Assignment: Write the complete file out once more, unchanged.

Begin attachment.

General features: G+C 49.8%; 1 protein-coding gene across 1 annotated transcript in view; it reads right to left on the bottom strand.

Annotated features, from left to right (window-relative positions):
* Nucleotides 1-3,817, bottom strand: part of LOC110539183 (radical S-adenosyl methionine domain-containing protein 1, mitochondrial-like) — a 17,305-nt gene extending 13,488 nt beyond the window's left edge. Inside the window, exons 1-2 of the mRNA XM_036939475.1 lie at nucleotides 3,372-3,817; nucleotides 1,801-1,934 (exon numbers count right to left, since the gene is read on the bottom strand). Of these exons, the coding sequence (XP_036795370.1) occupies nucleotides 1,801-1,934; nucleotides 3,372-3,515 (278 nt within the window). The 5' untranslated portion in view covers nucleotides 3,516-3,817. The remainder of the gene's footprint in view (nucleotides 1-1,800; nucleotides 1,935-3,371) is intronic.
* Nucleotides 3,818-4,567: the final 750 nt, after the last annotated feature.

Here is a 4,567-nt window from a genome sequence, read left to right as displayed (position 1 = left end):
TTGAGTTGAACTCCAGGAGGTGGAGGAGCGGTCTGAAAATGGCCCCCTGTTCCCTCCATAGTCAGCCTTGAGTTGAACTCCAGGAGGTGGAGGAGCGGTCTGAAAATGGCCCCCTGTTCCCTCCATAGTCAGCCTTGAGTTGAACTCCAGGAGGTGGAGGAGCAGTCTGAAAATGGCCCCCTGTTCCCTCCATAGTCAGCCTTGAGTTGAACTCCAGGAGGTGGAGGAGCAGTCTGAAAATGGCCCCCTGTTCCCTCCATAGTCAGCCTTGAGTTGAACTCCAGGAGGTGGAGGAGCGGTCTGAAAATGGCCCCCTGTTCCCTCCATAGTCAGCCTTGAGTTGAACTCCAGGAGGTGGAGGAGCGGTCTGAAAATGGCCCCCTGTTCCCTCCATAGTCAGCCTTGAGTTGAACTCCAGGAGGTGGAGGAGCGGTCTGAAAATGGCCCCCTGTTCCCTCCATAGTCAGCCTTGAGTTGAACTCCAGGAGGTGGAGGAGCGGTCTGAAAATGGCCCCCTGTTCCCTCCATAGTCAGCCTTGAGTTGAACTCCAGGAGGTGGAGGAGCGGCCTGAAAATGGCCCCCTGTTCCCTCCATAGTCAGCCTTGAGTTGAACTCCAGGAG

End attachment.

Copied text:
General features: G+C 49.8%; 1 protein-coding gene across 1 annotated transcript in view; it reads right to left on the bottom strand.

Annotated features, from left to right (window-relative positions):
* Nucleotides 1-3,817, bottom strand: part of LOC110539183 (radical S-adenosyl methionine domain-containing protein 1, mitochondrial-like) — a 17,305-nt gene extending 13,488 nt beyond the window's left edge. Inside the window, exons 1-2 of the mRNA XM_036939475.1 lie at nucleotides 3,372-3,817; nucleotides 1,801-1,934 (exon numbers count right to left, since the gene is read on the bottom strand). Of these exons, the coding sequence (XP_036795370.1) occupies nucleotides 1,801-1,934; nucleotides 3,372-3,515 (278 nt within the window). The 5' untranslated portion in view covers nucleotides 3,516-3,817. The remainder of the gene's footprint in view (nucleotides 1-1,800; nucleotides 1,935-3,371) is intronic.
* Nucleotides 3,818-4,567: the final 750 nt, after the last annotated feature.

Here is a 4,567-nt window from a genome sequence, read left to right as displayed (position 1 = left end):
TTGAGTTGAACTCCAGGAGGTGGAGGAGCGGTCTGAAAATGGCCCCCTGTTCCCTCCATAGTCAGCCTTGAGTTGAACTCCAGGAGGTGGAGGAGCGGTCTGAAAATGGCCCCCTGTTCCCTCCATAGTCAGCCTTGAGTTGAACTCCAGGAGGTGGAGGAGCAGTCTGAAAATGGCCCCCTGTTCCCTCCATAGTCAGCCTTGAGTTGAACTCCAGGAGGTGGAGGAGCAGTCTGAAAATGGCCCCCTGTTCCCTCCATAGTCAGCCTTGAGTTGAACTCCAGGAGGTGGAGGAGCGGTCTGAAAATGGCCCCCTGTTCCCTCCATAGTCAGCCTTGAGTTGAACTCCAGGAGGTGGAGGAGCGGTCTGAAAATGGCCCCCTGTTCCCTCCATAGTCAGCCTTGAGTTGAACTCCAGGAGGTGGAGGAGCGGTCTGAAAATGGCCCCCTGTTCCCTCCATAGTCAGCCTTGAGTTGAACTCCAGGAGGTGGAGGAGCGGTCTGAAAATGGCCCCCTGTTCCCTCCATAGTCAGCCTTGAGTTGAACTCCAGGAGGTGGAGGAGCGGCCTGAAAATGGCCCCCTGTTCCCTCCATAGTCAGCCTTGAGTTGAACTCCAGGAG